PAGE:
36   Feb 7, 2014      cassandra-1.2.15 2014-02-07 cassandra-1.2        1.2.15          1.2
29   Jun 2, 2014   cassandra-2.1.0-rc1 2014-06-02 cassandra-2.1     2.1.0-rc1          2.1
21  Aug 19, 2014   cassandra-2.1.0-rc6 2014-08-19 cassandra-2.1     2.1.0-rc6          2.1
123 Feb 16, 2011       cassandra-0.7.2 2011-02-16 cassandra-0.7         0.7.2          0.7
135  Nov 1, 2010 cassandra-0.7.0-beta3 2010-11-01 cassandra-0.7   0.7.0-beta3          0.7

Now let’s plot those releases and see what we get:

ggplot(aes(x = date2, y = short_series), 
       data = bySeries %>% filter(!grepl("beta|rc", short_version))) +     
  geom_text(aes(label=short_version),hjust=0.5, vjust=0.5, size = 4, angle = 90) + 
  theme_bw()

2015 06 23 22 59 19

An interesting thing we can see from this visualisation is what overlap the various series of versions have. Most of the time there are only two series of versions overlapping but the 1.2, 2.0 and 2.1 series all overlap which is unusual.

In this chart we excluded all beta and RC versions. Let’s bring those back in and just show the last 3 versions:

ggplot(aes(x = date2, y = short_series), 
       data = bySeries %>% filter(grepl("2\\.[012]\\.|1\\.2\\.", short_version))) +     
  geom_text(aes(label=short_version),hjust=0.5, vjust=0.5, size = 4, angle = 90) + 
  theme_bw()

2015 06 23 23 08 04

From this chart it’s clearer that the 2.0 and 2.1 series have recent releases so there will probably be three overlapping versions when the 2.2 series is released as well.

The chart is still a bit cluttered although less than before. I’m not sure of a better way of visualising this type of data so if you have any ideas do let me know!

Categories: Programming

R: Scraping Neo4j release dates with rvest

Sun, 06/21/2015 - 23:07

As part of my log analysis I wanted to get the Neo4j release dates which are accessible from the release notes and decided to try out Hadley Wickham’s rvest scraping library which he released at the end of 2014.

rvest is based on Python’s beautifulsoup which has become my scraping library of choice so I didn’t find it too difficult to pick up.

To start with we need to download the release notes locally so we don’t have to go over the network when we’re doing our scraping:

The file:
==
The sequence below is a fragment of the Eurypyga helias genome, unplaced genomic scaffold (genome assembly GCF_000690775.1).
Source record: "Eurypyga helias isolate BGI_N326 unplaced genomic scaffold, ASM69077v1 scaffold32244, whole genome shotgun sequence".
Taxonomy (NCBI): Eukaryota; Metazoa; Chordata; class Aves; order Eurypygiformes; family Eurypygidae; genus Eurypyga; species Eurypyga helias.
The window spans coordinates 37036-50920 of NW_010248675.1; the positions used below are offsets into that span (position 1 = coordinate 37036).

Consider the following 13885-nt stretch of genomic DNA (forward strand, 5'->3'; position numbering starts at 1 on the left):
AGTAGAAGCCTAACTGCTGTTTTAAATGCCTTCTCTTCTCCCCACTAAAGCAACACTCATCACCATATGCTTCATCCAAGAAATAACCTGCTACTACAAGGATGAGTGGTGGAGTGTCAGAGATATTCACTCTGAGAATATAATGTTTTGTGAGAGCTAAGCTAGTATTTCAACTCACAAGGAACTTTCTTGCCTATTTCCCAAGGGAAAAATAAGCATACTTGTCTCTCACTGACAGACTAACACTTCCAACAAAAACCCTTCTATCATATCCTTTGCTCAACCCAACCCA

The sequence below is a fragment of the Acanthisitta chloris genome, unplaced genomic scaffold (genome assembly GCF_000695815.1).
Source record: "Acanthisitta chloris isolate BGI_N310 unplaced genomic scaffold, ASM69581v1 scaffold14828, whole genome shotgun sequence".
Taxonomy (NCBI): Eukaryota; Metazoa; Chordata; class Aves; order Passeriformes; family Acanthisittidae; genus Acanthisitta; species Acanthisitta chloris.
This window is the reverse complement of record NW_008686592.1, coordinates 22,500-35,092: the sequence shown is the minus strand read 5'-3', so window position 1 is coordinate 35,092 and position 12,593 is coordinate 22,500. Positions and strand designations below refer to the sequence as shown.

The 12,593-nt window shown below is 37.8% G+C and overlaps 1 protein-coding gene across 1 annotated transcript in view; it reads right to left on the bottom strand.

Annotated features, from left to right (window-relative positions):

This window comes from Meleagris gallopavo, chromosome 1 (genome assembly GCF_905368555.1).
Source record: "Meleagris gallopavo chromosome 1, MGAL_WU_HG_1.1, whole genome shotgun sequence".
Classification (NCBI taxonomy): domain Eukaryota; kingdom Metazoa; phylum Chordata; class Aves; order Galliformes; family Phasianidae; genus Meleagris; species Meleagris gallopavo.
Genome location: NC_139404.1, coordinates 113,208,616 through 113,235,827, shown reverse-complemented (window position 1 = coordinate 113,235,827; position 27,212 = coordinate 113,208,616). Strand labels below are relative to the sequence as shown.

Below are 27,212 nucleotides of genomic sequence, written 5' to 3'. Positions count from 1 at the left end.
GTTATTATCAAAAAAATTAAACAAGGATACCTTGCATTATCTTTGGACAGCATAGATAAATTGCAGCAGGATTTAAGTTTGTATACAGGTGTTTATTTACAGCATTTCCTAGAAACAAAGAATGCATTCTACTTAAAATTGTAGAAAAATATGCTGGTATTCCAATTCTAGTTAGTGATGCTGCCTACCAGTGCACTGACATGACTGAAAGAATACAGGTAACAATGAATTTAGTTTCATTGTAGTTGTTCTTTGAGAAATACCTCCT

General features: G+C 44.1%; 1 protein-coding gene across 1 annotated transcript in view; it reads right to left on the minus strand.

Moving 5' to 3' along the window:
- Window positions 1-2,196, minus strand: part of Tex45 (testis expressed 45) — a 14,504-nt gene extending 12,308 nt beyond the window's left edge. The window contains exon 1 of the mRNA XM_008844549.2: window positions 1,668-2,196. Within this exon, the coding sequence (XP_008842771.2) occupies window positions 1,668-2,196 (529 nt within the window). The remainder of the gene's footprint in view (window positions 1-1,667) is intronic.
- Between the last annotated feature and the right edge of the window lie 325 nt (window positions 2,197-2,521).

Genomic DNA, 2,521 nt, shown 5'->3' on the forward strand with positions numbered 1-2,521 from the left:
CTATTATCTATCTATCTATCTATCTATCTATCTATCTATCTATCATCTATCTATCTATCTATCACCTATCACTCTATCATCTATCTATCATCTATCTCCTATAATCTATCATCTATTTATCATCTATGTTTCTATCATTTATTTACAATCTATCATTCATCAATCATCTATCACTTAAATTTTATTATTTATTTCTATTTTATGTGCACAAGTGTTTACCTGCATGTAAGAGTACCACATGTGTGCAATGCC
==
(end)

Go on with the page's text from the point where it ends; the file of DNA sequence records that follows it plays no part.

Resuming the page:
download.file("http://neo4j.com/release-notes/page/1", "release-notes.html")
download.file("http://neo4j.com/release-notes/page/2", "release-notes2.html")

We want to parse those pages back and return the rows which contain version numbers and release dates. The HTML looks like this:

2015 06 21 22 57 20

We can get the rows with the following code:

library(rvest)
library(dplyr)
 
page1 <- html("release-notes.html")
page2 <- html("release-notes2.html")
 
rows = c(page1 %>% html_nodes("div.small-12 div.row"), 
         page2 %>% html_nodes("div.small-12 div.row") ) 
 
> rows %>% head(1)
[[1]]
<div class="row"> <h3 class="entry-title"><a href="http://neo4j.com/release-notes/neo4j-2-2-2/">Latest Release: Neo4j 2.2.2</a></h3> <h6>05/21/2015</h6> <p>Neo4j 2.2.2 is a maintenance release, with critical improvements.</p> <p>Notably, this release:</p> <ul><li>Provides support for running Neo4j on Oracle and OpenJDK Java 8 runtimes</li> <li>Resolves an issue that prevented the Neo4j Browser from loading in the latest Chrome release (43.0.2357.65).</li> <li>Corrects the behavior of the <code>:sysinfo</code> (aka <code>:play sysinfo</code>) browser directive.</li> <li>Improves the <a href="http://neo4j.com/docs/2.2.2/import-tool.html">import tool</a> handling of values containing newlines, and adds support f...</li></ul><a href="http://neo4j.com/release-notes/neo4j-2-2-2/">Read full notes →</a> </div>

Now we need to loop through the rows and pull out just the version and release date. I wrote the following function to do this and strip out any extra text that we’re not interested in:

generate_releases = function(rows) {
  releases = data.frame()
  for(row in rows) {
    version = row %>% html_node("h3.entry-title")
    date = row %>% html_node("h6")  
 
    if(!is.null(version) && !is.null(date)) {
      version = version %>% html_text()
      version = gsub("Latest Release: ", "", version)
      version = gsub("Neo4j ", "", version)
      releases = rbind(releases, data.frame(version = version, date = date %>% html_text()))
    }
  }
  return(releases)
}
 
> generate_releases(rows)
   version       date
1    2.2.2 05/21/2015
2    2.2.1 04/14/2015
3    2.1.8 04/01/2015
4    2.2.0 03/25/2015
5    2.1.7 02/03/2015
6    2.1.6 11/25/2014
7    1.9.9 10/13/2014
8    2.1.5 09/30/2014
9    2.1.4 09/04/2014
10   2.1.3 07/28/2014
11   2.0.4 07/08/2014
12   1.9.8 06/19/2014
13   2.1.2 06/11/2014
14   2.0.3 04/30/2014
15   2.0.1 02/04/2014
16   2.0.2 04/15/2014
17   1.9.7 04/11/2014
18   1.9.6 02/03/2014
19     2.0 12/11/2013
20   1.9.5 11/11/2013
21   1.9.4 09/19/2013
22   1.9.3 08/30/2013
23   1.9.2 07/16/2013
24   1.9.1 06/24/2013
25     1.9 05/13/2013
26   1.8.3         //